Aftermarket

California to Set the Stage For Changes in National Transportation Network

November 19, 2009

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Between the California Air Resources Board's emissions rules and the Port of Los Angeles' efforts to regulate trucking and clean the air, the state of California stands to lead the country in critical issues related to trucking.
The Port of Los Angeles' Clean Truck Program could catch on throughout the rest of the country.
The Port of Los Angeles' Clean Truck Program could catch on throughout the rest of the country.


However these regulations play out, they are sure to have an effect on the national transportation network, according to panelists at the 2009 Intermodal Expo and TransComp in Anaheim, Calif., this week.

During a session called "Is Your Motor Carrier on the Highway to Health in 2010?," panelists said it's inevitable for the California regulations to spread to the rest of the country. "The question in my mind is how quickly," said Val Noel, president of Pacer Cartage.

"We have to make a stand on some of these issues because it has far-reaching implications," said Kenneth Lund, vice president of support operations at Allen Lund Company, a transportation broker.

"If you can do this in LA," said David Howland, vice president of rail at Schneider National, "what stops Chicago from doing it in Cook County?"

Barriers to Entry

Panelists expressed their support of California's environmental rules and are certainly on board with the effort to clean the air. Such regulations include the Port of Los Angeles' ban on older trucks and CARB's requirement of older reefers to install clean exhaust equipment. Fleets that cannot afford and keep up with the changes will most likely be forced out of the marketplace. The main motivation behind the panelists' support of the changes is this elimination of the competition.

"It will level the playing field going forward," said Noel. Noel compared the environmental changes to a game of high stakes poker, and he said Pacer is all in. While investing in the clean equipment poses a lot of risk, fleets also stand to reap the rewards, which means coming out stronger and ahead of the pack. For example, under the port regulation, the barrier to entry to the port is so high that it distorts the marketplace, he added.

Underlying Forces

While the environmental regulations would be good for business, the underlying implications would not, panelists said. The speakers were referring to the portion of the port's Clean Truck Program that aims to ban owner-operators, with the rationale that these drivers are too poor to afford lower-emissions trucks. The American Trucking Associations has been challenging this in court, seeking an injunction to block the owner-operator ban and other concession requirements.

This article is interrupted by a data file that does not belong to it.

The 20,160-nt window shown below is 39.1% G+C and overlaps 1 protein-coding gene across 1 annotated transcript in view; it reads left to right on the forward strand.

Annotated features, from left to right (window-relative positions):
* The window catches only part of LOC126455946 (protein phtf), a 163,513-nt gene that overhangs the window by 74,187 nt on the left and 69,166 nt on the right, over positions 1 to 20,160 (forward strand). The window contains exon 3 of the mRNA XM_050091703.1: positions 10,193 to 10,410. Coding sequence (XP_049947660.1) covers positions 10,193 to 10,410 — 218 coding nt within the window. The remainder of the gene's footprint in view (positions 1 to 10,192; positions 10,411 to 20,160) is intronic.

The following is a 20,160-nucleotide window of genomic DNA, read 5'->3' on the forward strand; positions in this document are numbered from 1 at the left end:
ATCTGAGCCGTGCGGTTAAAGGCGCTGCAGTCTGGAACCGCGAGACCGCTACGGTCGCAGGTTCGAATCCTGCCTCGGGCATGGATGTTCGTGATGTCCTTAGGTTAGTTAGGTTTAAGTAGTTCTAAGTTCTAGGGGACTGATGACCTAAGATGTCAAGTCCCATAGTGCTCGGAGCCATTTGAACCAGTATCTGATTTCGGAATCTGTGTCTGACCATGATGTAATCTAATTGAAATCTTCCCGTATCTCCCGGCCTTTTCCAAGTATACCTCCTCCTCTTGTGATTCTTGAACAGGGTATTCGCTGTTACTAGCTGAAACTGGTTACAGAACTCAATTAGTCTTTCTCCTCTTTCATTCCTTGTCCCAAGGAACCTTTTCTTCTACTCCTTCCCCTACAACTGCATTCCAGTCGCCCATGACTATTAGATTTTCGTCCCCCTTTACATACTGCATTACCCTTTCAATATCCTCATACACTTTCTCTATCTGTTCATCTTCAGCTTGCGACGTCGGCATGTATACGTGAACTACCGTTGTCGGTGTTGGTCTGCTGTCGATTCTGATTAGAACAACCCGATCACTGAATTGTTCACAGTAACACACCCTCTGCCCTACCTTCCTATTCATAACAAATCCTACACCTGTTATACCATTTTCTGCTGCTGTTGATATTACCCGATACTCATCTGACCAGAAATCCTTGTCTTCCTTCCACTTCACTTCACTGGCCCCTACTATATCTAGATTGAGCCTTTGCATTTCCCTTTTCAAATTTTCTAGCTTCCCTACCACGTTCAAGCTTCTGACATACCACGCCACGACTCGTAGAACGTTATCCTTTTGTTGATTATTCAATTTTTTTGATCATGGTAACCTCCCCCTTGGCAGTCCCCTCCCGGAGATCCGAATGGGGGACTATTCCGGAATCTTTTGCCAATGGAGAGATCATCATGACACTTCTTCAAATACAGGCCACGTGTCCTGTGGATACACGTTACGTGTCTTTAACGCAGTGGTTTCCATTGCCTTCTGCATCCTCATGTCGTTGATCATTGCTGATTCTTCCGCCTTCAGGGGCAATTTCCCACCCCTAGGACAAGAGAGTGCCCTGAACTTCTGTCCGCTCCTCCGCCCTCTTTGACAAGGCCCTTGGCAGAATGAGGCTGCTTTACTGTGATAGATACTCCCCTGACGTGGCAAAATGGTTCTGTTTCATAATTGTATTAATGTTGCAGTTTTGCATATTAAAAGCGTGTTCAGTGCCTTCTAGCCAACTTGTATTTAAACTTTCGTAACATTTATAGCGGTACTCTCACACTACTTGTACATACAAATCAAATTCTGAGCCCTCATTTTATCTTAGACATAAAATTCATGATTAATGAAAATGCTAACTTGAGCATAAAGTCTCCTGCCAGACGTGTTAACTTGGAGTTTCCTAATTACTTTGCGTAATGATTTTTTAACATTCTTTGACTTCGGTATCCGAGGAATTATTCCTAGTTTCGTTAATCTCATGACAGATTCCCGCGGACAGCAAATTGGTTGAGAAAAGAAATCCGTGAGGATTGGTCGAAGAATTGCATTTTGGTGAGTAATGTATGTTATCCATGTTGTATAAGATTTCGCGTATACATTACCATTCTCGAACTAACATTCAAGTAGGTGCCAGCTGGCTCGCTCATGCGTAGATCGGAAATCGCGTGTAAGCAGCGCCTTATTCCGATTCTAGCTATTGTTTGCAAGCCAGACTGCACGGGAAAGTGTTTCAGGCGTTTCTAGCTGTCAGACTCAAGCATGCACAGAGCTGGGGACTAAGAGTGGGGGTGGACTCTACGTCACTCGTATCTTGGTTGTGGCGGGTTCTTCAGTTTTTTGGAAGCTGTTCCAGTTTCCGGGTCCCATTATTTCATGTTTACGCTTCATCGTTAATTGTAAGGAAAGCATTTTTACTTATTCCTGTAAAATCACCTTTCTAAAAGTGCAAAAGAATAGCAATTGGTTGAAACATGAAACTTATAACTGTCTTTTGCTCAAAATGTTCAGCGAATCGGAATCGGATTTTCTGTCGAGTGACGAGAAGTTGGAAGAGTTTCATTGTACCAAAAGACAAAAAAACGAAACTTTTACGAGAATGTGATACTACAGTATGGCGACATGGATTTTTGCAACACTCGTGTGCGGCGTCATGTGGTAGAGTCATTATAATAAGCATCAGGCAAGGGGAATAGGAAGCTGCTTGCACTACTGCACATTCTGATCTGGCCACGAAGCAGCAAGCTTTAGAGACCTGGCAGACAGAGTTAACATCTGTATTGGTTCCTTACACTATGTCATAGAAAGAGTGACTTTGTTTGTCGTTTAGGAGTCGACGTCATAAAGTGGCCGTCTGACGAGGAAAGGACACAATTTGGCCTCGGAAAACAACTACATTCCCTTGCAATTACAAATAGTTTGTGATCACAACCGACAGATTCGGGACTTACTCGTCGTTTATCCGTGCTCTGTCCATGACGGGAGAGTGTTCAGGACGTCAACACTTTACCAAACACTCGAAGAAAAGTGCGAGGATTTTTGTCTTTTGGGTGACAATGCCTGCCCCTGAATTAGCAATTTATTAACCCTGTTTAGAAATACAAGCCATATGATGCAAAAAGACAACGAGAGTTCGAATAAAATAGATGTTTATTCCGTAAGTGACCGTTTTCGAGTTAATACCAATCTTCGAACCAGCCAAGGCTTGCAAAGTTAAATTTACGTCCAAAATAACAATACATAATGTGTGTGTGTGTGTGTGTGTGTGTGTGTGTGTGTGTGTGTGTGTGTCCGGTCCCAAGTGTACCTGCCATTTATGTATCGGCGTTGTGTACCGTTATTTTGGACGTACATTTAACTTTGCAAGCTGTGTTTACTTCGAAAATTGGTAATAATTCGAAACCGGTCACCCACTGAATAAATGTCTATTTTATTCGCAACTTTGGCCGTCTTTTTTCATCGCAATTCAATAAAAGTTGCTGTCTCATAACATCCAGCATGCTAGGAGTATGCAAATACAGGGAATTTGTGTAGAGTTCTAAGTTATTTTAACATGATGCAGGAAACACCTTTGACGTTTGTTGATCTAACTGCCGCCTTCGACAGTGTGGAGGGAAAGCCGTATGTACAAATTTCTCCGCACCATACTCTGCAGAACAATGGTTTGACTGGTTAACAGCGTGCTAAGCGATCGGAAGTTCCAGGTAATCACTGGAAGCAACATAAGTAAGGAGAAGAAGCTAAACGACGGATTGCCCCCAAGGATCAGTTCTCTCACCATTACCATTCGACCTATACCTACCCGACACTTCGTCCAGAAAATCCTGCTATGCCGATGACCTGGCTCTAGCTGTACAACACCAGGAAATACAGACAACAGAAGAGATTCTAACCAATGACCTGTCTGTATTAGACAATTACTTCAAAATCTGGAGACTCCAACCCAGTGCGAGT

This leads to the much larger issue of local authorities aiming to regulate the way trucking companies do business, one aspect of the LA port's effort that could have far-reaching implications. In fact, just recently New York Mayor Mike Bloomberg and Newark Mayor Cory Booker announced their support of the Port of Los Angeles' Clean Truck Program, and urged Congress to update the law to allow all ports to implement such programs.

"This could fragment and destroy the national transportation network we have, in short order," said Howland. Howland stressed the fact that it's not the clean air aspect that the carriers have a problem with; it's the politics that have been tied to that.

According to Michael Bruns, president of Comtrak Logistics, the underlying force behind banning owner-operators in California is the unions, which would love to see the owner-operator model go away. "They love clean air. They really do," Bruns said, laughing. Others in the industry, including the ATA, have said the same.

However the situation with the Port of Los Angeles plays out, it's clear that there's a lot at stake for the trucking industry as it looks to California.

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